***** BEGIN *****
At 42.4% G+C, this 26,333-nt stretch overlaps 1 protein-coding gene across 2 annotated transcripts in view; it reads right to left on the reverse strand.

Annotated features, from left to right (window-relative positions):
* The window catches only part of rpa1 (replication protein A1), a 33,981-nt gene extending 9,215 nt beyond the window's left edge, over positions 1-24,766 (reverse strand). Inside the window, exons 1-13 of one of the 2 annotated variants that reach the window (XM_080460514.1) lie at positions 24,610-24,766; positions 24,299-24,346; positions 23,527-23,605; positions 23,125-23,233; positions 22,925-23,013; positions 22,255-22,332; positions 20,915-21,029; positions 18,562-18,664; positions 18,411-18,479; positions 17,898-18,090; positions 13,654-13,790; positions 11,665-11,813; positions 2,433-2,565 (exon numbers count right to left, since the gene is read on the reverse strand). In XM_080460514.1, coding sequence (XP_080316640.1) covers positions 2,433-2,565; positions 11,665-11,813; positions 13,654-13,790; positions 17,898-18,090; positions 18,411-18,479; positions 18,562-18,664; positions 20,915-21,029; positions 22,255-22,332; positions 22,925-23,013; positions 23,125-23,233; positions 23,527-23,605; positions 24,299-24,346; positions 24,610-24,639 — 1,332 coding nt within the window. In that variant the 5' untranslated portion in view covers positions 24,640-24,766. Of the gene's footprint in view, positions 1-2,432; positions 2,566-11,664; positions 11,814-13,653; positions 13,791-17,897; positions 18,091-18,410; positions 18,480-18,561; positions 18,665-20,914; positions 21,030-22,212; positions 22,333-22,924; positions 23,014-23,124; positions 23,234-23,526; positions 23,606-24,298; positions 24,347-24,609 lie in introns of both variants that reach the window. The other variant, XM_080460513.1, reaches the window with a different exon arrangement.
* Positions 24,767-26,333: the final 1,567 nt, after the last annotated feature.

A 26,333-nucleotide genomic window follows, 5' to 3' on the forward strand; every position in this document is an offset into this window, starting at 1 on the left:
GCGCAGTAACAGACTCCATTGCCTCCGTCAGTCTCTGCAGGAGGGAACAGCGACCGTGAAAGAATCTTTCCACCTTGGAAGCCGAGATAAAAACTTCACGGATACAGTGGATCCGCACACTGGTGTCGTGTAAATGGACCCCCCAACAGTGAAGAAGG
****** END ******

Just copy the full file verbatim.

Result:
At 42.4% G+C, this 26,333-nt stretch overlaps 1 protein-coding gene across 2 annotated transcripts in view; it reads right to left on the reverse strand.

Annotated features, from left to right (window-relative positions):
* The window catches only part of rpa1 (replication protein A1), a 33,981-nt gene extending 9,215 nt beyond the window's left edge, over positions 1-24,766 (reverse strand). Inside the window, exons 1-13 of one of the 2 annotated variants that reach the window (XM_080460514.1) lie at positions 24,610-24,766; positions 24,299-24,346; positions 23,527-23,605; positions 23,125-23,233; positions 22,925-23,013; positions 22,255-22,332; positions 20,915-21,029; positions 18,562-18,664; positions 18,411-18,479; positions 17,898-18,090; positions 13,654-13,790; positions 11,665-11,813; positions 2,433-2,565 (exon numbers count right to left, since the gene is read on the reverse strand). In XM_080460514.1, coding sequence (XP_080316640.1) covers positions 2,433-2,565; positions 11,665-11,813; positions 13,654-13,790; positions 17,898-18,090; positions 18,411-18,479; positions 18,562-18,664; positions 20,915-21,029; positions 22,255-22,332; positions 22,925-23,013; positions 23,125-23,233; positions 23,527-23,605; positions 24,299-24,346; positions 24,610-24,639 — 1,332 coding nt within the window. In that variant the 5' untranslated portion in view covers positions 24,640-24,766. Of the gene's footprint in view, positions 1-2,432; positions 2,566-11,664; positions 11,814-13,653; positions 13,791-17,897; positions 18,091-18,410; positions 18,480-18,561; positions 18,665-20,914; positions 21,030-22,212; positions 22,333-22,924; positions 23,014-23,124; positions 23,234-23,526; positions 23,606-24,298; positions 24,347-24,609 lie in introns of both variants that reach the window. The other variant, XM_080460513.1, reaches the window with a different exon arrangement.
* Positions 24,767-26,333: the final 1,567 nt, after the last annotated feature.

A 26,333-nucleotide genomic window follows, 5' to 3' on the forward strand; every position in this document is an offset into this window, starting at 1 on the left:
GCGCAGTAACAGACTCCATTGCCTCCGTCAGTCTCTGCAGGAGGGAACAGCGACCGTGAAAGAATCTTTCCACCTTGGAAGCCGAGATAAAAACTTCACGGATACAGTGGATCCGCACACTGGTGTCGTGTAAATGGACCCCCCAACAGTGAAGAAGG